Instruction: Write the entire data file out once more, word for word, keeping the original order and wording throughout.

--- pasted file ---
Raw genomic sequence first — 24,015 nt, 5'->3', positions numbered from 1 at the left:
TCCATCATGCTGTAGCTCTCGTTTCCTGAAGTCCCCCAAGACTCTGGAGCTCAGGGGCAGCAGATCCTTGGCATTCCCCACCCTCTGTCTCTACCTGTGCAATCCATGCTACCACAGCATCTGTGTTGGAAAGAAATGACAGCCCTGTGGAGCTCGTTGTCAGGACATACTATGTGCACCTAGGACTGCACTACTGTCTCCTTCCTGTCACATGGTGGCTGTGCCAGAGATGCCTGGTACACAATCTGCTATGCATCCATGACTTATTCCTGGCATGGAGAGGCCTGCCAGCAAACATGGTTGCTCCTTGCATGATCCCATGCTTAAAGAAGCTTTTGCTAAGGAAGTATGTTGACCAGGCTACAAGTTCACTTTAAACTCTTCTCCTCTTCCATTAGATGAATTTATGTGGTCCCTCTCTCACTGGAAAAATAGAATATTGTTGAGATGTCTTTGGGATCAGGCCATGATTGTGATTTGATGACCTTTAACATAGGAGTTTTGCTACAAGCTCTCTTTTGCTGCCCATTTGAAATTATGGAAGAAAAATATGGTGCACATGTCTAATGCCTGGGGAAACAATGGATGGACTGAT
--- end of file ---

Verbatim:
Raw genomic sequence first — 24,015 nt, 5'->3', positions numbered from 1 at the left:
TCCATCATGCTGTAGCTCTCGTTTCCTGAAGTCCCCCAAGACTCTGGAGCTCAGGGGCAGCAGATCCTTGGCATTCCCCACCCTCTGTCTCTACCTGTGCAATCCATGCTACCACAGCATCTGTGTTGGAAAGAAATGACAGCCCTGTGGAGCTCGTTGTCAGGACATACTATGTGCACCTAGGACTGCACTACTGTCTCCTTCCTGTCACATGGTGGCTGTGCCAGAGATGCCTGGTACACAATCTGCTATGCATCCATGACTTATTCCTGGCATGGAGAGGCCTGCCAGCAAACATGGTTGCTCCTTGCATGATCCCATGCTTAAAGAAGCTTTTGCTAAGGAAGTATGTTGACCAGGCTACAAGTTCACTTTAAACTCTTCTCCTCTTCCATTAGATGAATTTATGTGGTCCCTCTCTCACTGGAAAAATAGAATATTGTTGAGATGTCTTTGGGATCAGGCCATGATTGTGATTTGATGACCTTTAACATAGGAGTTTTGCTACAAGCTCTCTTTTGCTGCCCATTTGAAATTATGGAAGAAAAATATGGTGCACATGTCTAATGCCTGGGGAAACAATGGATGGACTGAT